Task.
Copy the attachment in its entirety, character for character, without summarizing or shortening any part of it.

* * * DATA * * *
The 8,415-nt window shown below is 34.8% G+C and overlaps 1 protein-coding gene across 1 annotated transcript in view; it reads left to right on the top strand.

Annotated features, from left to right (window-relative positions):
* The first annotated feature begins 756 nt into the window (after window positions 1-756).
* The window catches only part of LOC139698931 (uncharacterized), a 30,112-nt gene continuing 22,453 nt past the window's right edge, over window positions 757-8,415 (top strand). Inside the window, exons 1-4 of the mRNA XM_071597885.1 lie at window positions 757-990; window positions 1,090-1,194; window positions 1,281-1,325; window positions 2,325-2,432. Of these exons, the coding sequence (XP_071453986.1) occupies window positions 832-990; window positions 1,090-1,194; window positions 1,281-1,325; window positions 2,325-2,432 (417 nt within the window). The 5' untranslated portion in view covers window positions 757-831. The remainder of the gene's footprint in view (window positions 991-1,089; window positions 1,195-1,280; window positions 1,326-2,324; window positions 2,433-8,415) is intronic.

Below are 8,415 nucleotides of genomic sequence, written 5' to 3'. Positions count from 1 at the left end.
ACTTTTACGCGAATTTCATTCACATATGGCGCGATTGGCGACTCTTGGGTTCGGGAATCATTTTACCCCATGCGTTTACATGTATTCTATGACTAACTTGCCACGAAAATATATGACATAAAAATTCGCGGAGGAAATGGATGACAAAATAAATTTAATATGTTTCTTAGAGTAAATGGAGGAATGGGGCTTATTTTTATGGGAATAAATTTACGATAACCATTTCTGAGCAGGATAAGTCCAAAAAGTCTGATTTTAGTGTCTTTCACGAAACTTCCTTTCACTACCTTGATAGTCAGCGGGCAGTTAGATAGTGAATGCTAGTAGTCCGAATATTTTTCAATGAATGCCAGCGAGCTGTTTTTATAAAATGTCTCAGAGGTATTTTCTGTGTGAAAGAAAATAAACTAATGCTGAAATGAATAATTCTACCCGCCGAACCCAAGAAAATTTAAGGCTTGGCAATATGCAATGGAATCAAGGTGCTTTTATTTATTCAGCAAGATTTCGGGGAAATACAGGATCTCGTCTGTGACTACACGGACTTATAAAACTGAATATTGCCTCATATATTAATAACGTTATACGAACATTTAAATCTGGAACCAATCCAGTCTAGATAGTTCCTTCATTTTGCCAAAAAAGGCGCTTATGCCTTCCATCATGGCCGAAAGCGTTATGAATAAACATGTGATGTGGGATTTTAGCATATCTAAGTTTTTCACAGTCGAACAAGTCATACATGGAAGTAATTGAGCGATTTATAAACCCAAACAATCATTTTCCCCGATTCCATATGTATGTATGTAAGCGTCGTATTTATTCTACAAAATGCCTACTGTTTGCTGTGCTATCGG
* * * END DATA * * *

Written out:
The 8,415-nt window shown below is 34.8% G+C and overlaps 1 protein-coding gene across 1 annotated transcript in view; it reads left to right on the top strand.

Annotated features, from left to right (window-relative positions):
* The first annotated feature begins 756 nt into the window (after window positions 1-756).
* The window catches only part of LOC139698931 (uncharacterized), a 30,112-nt gene continuing 22,453 nt past the window's right edge, over window positions 757-8,415 (top strand). Inside the window, exons 1-4 of the mRNA XM_071597885.1 lie at window positions 757-990; window positions 1,090-1,194; window positions 1,281-1,325; window positions 2,325-2,432. Of these exons, the coding sequence (XP_071453986.1) occupies window positions 832-990; window positions 1,090-1,194; window positions 1,281-1,325; window positions 2,325-2,432 (417 nt within the window). The 5' untranslated portion in view covers window positions 757-831. The remainder of the gene's footprint in view (window positions 991-1,089; window positions 1,195-1,280; window positions 1,326-2,324; window positions 2,433-8,415) is intronic.

Below are 8,415 nucleotides of genomic sequence, written 5' to 3'. Positions count from 1 at the left end.
ACTTTTACGCGAATTTCATTCACATATGGCGCGATTGGCGACTCTTGGGTTCGGGAATCATTTTACCCCATGCGTTTACATGTATTCTATGACTAACTTGCCACGAAAATATATGACATAAAAATTCGCGGAGGAAATGGATGACAAAATAAATTTAATATGTTTCTTAGAGTAAATGGAGGAATGGGGCTTATTTTTATGGGAATAAATTTACGATAACCATTTCTGAGCAGGATAAGTCCAAAAAGTCTGATTTTAGTGTCTTTCACGAAACTTCCTTTCACTACCTTGATAGTCAGCGGGCAGTTAGATAGTGAATGCTAGTAGTCCGAATATTTTTCAATGAATGCCAGCGAGCTGTTTTTATAAAATGTCTCAGAGGTATTTTCTGTGTGAAAGAAAATAAACTAATGCTGAAATGAATAATTCTACCCGCCGAACCCAAGAAAATTTAAGGCTTGGCAATATGCAATGGAATCAAGGTGCTTTTATTTATTCAGCAAGATTTCGGGGAAATACAGGATCTCGTCTGTGACTACACGGACTTATAAAACTGAATATTGCCTCATATATTAATAACGTTATACGAACATTTAAATCTGGAACCAATCCAGTCTAGATAGTTCCTTCATTTTGCCAAAAAAGGCGCTTATGCCTTCCATCATGGCCGAAAGCGTTATGAATAAACATGTGATGTGGGATTTTAGCATATCTAAGTTTTTCACAGTCGAACAAGTCATACATGGAAGTAATTGAGCGATTTATAAACCCAAACAATCATTTTCCCCGATTCCATATGTATGTATGTAAGCGTCGTATTTATTCTACAAAATGCCTACTGTTTGCTGTGCTATCGG